Alvarez, the second selection in the 2008 amateur draft, hit 16 homers with 64 RBI in 95 games with the Pirates last season. Heading into this year nearly every fantasy expert had Alvarez in their Top 10, and even those who didn't admitted Alvarez clearly could reach that level. He simply hasn't. Alvarez has hit .211, posted a .289 OBP and is sporting a sickly .305 SLG (his OBP last year was .326). Alvarez ended up injured and demoted. In 18 games on the farm, though, he hit .325 with a .439 OBP and .538 SLG, leading to a recall with the Pirates.
Alvarez has the ability to hit 30 homers while driving in 100, a rate that he was playing at last season in the second half (13 homers, 53 RBI over his last 71 games). He'll need to cut his K-rate down, as its over 30 percent this year, to reach that level of success. With all the problems at third base this season, Alvarez is well worth taking a shot on in mixed leagues. There's always a chance that he'll recapture the success he had last season in the second half -- he certainly has the talent to do it.
Cobb is part of a current six-man rotation with the Rays. I think the choice to go in that direction is a terrible one, but it's the way it is in Florida right now. The biggest concern I have with Cobb is his catastrophic K/9 drop. Well over a K per inning guy at Double and Triple-A the past two years, he's currently at 5.14 through seven big league starts. His BB/9 rate is also worse than the league average as well at 3.43. So how is he having success? It's all on grounders as 56 of the batted balls put in play off him have been rug burners. He's much more Derek Lowe and Fausto Carmona than he is James Shields.
As for his long-term value, Cobb, a fourth-round draft pick in 2006, has risen through the minors on the Rays' pitching plan. As we've seen before, that often leads to a lot of success. Cobb was a strikeout per inning arm in the minors, but he's failed to keep that up in the bigs. The hope is that he doesn't turn into Wade Davis, who has followed the same regression. As a big league starter he's likely to settle into the No. 4 role on a good team, a decision that means he will be hard pressed to ever be a difference maker at the big-league level.
Weeks has provided the A's with a spark on offense. He's hitting a strong .307 through his first 40 games, and he has used his speed to swipe 10 bags. He has little powe, as he hasn't gone deep once and his slugging percentage is a poor .405, but he slaps the ball and runs. One part of his game he hasn't flashed yet is his patience at the dish with a current 4.6 walk rate that is about a third of the number he posted at Triple-A this year. It would be nice to see him put a few more balls on the ground; his 40 percent ground ball rate isn't great, but, overall, this has been a good start to his career.
Jennings is a better talent than Weeks and can do a few more things at the plate. Jennings, surprisingly, showed some power at Triple-A this year with 12 homers in 89 games, while flashing elite speed. He has also done a solid job throughout his minor league career at getting on base (his OBP in over 500 minor league games is .380). He's up with the Rays, finally, and he has looked phenomenal in a couple of games. The real question at this point is can he stay healthy?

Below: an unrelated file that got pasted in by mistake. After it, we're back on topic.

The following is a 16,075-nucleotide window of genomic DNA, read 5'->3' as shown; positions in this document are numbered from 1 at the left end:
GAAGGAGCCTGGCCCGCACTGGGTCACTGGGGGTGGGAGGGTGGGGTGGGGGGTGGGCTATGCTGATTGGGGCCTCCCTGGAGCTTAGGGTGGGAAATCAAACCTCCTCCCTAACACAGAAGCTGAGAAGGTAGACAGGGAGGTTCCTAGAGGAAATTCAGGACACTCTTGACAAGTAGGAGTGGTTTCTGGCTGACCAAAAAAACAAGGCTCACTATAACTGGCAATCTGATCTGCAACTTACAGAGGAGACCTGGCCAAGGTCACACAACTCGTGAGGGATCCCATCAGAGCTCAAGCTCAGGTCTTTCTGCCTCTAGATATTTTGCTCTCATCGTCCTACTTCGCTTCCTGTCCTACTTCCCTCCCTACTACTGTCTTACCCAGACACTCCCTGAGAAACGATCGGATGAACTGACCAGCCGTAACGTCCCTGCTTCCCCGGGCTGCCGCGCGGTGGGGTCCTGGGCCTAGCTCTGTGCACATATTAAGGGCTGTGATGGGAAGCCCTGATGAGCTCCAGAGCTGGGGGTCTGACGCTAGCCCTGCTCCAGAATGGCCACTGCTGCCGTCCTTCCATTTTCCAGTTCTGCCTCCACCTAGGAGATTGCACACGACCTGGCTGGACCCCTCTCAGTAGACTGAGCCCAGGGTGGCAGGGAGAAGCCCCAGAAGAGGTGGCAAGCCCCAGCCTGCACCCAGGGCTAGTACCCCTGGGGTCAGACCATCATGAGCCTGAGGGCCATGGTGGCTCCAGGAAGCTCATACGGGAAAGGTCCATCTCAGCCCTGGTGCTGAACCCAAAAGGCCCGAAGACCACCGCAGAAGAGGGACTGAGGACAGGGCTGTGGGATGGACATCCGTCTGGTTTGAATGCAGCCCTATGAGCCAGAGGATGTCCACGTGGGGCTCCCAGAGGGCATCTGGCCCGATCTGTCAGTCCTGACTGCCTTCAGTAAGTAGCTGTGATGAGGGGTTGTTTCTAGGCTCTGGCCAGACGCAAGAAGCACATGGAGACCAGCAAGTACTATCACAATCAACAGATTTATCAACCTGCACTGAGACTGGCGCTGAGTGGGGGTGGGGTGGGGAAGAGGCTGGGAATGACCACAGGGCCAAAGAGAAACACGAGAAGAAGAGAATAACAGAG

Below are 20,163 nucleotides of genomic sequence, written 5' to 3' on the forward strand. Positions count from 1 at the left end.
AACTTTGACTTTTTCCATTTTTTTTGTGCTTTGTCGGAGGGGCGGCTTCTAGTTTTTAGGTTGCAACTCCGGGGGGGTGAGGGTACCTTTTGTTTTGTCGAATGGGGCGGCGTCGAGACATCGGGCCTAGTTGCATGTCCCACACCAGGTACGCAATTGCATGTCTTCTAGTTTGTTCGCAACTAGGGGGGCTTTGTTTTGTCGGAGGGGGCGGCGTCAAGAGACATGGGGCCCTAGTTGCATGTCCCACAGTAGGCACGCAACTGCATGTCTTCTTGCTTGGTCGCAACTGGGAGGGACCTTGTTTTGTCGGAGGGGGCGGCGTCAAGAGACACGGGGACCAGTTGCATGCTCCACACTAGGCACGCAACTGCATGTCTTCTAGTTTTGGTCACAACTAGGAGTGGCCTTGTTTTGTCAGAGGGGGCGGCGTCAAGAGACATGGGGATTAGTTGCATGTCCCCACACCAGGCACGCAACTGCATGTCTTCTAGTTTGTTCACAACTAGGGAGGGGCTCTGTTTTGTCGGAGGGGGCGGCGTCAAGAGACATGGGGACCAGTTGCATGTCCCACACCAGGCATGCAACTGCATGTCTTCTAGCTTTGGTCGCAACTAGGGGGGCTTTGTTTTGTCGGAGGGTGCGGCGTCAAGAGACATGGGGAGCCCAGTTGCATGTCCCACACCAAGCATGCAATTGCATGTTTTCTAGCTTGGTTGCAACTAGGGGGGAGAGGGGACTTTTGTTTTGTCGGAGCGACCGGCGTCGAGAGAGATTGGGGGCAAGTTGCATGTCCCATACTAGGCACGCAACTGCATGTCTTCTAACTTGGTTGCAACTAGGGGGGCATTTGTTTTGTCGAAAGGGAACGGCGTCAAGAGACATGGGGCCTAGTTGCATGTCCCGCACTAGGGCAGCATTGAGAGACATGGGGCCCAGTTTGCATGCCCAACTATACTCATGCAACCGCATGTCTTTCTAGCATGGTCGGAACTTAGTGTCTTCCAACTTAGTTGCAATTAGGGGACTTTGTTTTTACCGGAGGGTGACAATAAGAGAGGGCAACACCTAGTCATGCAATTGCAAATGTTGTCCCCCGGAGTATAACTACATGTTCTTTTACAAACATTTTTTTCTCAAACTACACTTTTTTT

Many will argue that Weeks is the preferred option because of his position (second base). I'm still going in the other direction even though Jennings plays a position that's filled with talent (outfield) because he is just so talented.
Last week I broke down the outlook of Mike Adams in the
Jason Isringhausen: Give him credit for his comeback. The Mets appear intent to sit on him and let him mentor Bobby Parnell, leaving Izzy as the Mets' closer. He hasn't thrown 40 innings since '08, didn't pitch in the majors last season and is 39 years old. He also is giving up a huge 53 percent fly ball rate while his 1.88 K/BB ratio is terrible.
John Axford: Good for the Brewers for doing the right thing, i.e. leaving Axford in the ninth and using Francisco Rodriguez as the setup man. Axford continues to impress with a K/9 rate of 11.27, which, when combined with a 54 percent ground ball rate, shows him to be ideally suited to long-term success as a closer.
Carlos Marmol: The Cubs' righty had a brutal week, but since then he's back on track with four scoreless outings. Owner of a devastating arsenal, Marmol is striking out more than 11 batters per nine innings and is back as the closer. It usually is a bumpy ride, but the results are usually solid. If his BABIP of .324 regresses back to career norms (.254), he would be in line for a strong finish.
Chris Perez: He has been struggling a bit all season despite converting 22 of 24 save chances. A strikeout per inning arm, Perez has seen that number dip to 5.80 this season, which doesn't bode well for someone sporting a 4.54 BB/9 mark.. That regression has been on full display the last two weeks as his ERA has gone from 2.23 to 3.03 over four outings.
Sergio Santos: He's being used cautiously by Ozzie Guillen, who has limited Santos to one-inning stints in his last five games despite allowing not a single hit and just one walk. He has been strong all year (3.07 ERA, 1.09 WHIP, 12.07 K/9) and remains the arm to own in Chicago, even with the odd usage.
Would I drop any of these arms to add Adams if the deal goes down? I wouldn't even wait that long. I'd make the move to add Adams right now at the expense if Isringhausen.